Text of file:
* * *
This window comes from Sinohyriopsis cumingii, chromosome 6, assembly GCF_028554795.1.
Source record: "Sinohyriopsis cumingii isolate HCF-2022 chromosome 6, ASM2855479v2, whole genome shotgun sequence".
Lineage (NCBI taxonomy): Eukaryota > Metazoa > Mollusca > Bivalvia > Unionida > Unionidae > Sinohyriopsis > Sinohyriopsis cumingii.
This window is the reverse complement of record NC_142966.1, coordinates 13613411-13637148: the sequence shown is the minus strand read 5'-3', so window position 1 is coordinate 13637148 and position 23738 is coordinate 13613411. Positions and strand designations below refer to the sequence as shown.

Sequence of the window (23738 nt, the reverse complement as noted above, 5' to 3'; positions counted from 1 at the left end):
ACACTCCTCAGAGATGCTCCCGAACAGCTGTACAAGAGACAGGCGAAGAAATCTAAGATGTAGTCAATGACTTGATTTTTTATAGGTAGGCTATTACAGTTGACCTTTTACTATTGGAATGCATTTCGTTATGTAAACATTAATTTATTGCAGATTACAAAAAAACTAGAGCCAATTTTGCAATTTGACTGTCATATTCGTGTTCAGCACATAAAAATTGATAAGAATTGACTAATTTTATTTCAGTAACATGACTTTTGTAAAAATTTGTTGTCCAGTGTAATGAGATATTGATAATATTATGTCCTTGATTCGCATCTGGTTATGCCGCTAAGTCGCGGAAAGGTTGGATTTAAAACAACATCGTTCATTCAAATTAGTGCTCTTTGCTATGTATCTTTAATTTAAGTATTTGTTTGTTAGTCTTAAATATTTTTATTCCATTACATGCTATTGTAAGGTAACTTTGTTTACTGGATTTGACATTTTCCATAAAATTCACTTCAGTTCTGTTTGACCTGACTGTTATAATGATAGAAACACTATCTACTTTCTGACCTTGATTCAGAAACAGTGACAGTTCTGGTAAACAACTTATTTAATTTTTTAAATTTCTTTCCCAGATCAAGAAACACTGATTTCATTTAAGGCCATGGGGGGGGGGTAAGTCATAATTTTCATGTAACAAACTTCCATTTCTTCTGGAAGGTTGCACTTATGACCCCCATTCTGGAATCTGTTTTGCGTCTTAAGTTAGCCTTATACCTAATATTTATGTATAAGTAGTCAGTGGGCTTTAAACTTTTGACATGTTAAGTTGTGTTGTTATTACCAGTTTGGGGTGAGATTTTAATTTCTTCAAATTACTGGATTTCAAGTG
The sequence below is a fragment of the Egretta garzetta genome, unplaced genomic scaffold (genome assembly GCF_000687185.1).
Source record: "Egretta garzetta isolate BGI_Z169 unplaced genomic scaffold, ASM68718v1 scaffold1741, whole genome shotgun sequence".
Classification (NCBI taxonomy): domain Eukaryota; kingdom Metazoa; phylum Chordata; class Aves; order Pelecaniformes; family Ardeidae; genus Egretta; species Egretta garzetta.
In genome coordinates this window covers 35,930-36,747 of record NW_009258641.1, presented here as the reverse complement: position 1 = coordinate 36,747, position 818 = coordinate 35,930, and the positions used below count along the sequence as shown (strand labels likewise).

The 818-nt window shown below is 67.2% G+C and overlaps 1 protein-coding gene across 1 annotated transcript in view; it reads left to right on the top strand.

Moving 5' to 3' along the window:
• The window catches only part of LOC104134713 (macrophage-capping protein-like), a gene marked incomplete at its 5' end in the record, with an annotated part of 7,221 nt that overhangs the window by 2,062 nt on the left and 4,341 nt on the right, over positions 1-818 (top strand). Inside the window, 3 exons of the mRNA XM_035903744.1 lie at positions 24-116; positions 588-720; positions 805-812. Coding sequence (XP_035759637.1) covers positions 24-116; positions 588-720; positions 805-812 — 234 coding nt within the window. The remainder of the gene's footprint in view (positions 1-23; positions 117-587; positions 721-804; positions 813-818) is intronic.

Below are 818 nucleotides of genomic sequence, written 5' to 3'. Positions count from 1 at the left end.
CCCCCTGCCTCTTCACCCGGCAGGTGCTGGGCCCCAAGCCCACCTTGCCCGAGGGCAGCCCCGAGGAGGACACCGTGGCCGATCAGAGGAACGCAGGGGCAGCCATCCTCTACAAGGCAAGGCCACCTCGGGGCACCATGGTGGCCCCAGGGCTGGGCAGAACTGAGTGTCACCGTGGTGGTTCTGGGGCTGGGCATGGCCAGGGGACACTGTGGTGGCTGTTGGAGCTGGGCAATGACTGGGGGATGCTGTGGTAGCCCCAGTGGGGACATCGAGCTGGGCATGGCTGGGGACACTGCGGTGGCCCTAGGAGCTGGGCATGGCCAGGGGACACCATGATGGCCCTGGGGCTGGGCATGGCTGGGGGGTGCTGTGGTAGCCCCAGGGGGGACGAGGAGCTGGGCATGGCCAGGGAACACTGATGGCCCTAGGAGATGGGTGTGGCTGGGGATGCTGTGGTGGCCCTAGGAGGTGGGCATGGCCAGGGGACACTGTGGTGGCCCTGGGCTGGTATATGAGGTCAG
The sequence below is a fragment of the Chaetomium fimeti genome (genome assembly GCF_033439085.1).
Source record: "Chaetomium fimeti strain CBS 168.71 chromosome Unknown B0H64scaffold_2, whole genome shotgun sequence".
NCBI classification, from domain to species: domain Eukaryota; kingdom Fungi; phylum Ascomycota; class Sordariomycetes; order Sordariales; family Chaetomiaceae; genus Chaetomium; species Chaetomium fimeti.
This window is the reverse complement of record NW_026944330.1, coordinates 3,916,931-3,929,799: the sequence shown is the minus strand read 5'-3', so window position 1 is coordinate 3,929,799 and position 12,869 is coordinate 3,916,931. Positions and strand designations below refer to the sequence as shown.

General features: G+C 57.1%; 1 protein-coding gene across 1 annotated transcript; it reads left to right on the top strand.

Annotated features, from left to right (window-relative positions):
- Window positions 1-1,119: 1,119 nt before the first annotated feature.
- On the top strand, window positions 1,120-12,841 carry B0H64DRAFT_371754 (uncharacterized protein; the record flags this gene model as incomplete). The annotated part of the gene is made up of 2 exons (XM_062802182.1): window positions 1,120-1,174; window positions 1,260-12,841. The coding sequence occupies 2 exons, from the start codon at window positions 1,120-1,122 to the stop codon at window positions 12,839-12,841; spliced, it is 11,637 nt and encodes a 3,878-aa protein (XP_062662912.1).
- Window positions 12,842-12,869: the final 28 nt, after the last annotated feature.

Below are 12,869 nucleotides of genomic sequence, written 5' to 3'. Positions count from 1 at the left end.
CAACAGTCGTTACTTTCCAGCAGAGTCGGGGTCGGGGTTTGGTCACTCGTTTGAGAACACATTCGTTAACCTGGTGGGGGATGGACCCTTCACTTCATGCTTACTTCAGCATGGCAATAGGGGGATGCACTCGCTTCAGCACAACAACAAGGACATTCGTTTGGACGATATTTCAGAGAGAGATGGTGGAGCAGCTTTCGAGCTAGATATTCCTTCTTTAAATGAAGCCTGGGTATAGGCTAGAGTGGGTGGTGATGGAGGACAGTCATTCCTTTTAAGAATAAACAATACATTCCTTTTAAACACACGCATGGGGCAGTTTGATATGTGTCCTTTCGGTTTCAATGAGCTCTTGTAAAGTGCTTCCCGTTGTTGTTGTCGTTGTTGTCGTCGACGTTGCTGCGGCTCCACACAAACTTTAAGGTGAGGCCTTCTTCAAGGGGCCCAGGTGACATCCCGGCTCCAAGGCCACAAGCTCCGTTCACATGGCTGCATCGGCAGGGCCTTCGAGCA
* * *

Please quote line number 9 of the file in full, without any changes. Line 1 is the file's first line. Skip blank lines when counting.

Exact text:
Classification (NCBI taxonomy): domain Eukaryota; kingdom Metazoa; phylum Chordata; class Aves; order Pelecaniformes; family Ardeidae; genus Egretta; species Egretta garzetta.